Re: affordable housing
From: Brian Bartholomew (bartholomew.brianyahoo.com)
Date: Wed, 1 Jan 2020 22:52:52 -0800 (PST)
 Ann Zabaldo <zabaldo [at] earthlink.net> writes:

> trying to fit the square peg of affordable housing into the round
> hole of zoning, income and tax regulations

Perhaps the upcoming affordability conference can have a session which
analyzes the outcomes legislation itself has created?

R Philip Dowds <rphilipdowds [at] me.com> writes:

> We do NOT have an "affordable housing" problem. What we have is a
> serious income inequality problem. [...] with the progressive tax
> structure that served America so well in the '50's and '60's, the
> affordable housing problem would pretty much solve itself.

I believe American prosperity in the '50's and '60's was unusual, and
not correct to use as proof that the wealth redistribution policies of
those times achieved their goals. I believe that prosperity was
because soldiers had destroyed the factories of competitors, leaving
America with the only intact heavy industry. If you want to repeat
the '50's and '60's, first you have to repeat the '40's. I fervently
hope that won't occur.

Sharon Villines <sharon [at] sharonvillines.com> writes:

> [a house] is still a huge investment for most households and builds
> wealth for them.

Houses are not investments, any more than your daily driver automobile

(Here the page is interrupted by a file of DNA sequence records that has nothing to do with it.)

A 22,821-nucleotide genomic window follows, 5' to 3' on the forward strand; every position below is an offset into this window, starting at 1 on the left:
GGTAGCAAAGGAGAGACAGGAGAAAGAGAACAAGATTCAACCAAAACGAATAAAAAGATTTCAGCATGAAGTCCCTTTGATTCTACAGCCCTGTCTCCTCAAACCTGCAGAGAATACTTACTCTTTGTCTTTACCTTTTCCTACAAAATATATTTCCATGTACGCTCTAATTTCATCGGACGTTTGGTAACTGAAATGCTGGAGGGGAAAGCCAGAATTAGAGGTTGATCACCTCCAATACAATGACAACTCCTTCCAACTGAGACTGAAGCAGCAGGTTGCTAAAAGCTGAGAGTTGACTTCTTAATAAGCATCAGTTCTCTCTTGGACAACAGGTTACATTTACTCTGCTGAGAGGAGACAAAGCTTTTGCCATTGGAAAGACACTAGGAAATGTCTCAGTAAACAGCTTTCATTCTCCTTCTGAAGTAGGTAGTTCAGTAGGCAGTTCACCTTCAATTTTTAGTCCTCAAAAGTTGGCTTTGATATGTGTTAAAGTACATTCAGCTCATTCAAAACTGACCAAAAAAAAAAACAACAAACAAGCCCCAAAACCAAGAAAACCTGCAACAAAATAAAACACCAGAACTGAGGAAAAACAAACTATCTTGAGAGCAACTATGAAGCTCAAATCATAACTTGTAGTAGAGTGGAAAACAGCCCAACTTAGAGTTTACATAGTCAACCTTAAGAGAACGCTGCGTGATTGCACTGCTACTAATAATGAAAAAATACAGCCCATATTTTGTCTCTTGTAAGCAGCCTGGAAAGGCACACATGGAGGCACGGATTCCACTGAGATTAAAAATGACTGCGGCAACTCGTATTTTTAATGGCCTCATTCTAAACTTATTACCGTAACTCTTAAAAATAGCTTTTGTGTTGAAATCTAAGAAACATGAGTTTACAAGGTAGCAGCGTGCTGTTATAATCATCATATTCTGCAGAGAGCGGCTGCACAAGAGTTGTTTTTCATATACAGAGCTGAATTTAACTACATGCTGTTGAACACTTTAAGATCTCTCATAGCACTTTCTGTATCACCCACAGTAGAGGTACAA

is. Buying a house does not build wealth, any more than buying your
daily driver automobile does. A house is not even a good savings plan
because it costs too high a percentage of savings for the maintenance,
just like your daily driver automobile. Yes, the numeric value of
your predicted resale price has increased more than 300% in the last
20 years -- but the currency you're measuring it in has been inflated.
What actually happened is your house is worth less because it's older
and more worn out, while the banking authorities printed more
currency, making each currency unit worth less.

Yes, reducing violence by organized drug criminals can be done by
changing the demographics of the neighborhood with development. But,
it's much simpler to make the criminal enterprise unprofitable by
legislatively repealing their price supports, the drug war. We know
drive-by shootings by mobsters fighting over liquor distribution
territories ended when alcohol prohibition was repealed. The nifty
part is you can stop the violence without having to do the very hard
thing of reforming the morals and values of mobsters.

House transactions are so lossy it is hard to monetize any
improvements you have made by gentrifying a neighborhood. If people
want to save money each month so they are able to move across the
country for a new job, they should put that money into a savings
account, not a mortgage.

> Of course there is still the problem of banks not willing to
> mortgage a small unit because it won't be good for resales. Not true
> but bankers are conservative.

Repeal the requirements to get a state license to open a bank, and
then any group of coho residents can organize to make coho loans which
are currently not being offered. Same solution for redlining due to
bigotry, automobile insurance for shared cars, or any other service
which doesn't serve coho but whose competition that would is banned by
legislation creating a partial monopoly.

Brian  

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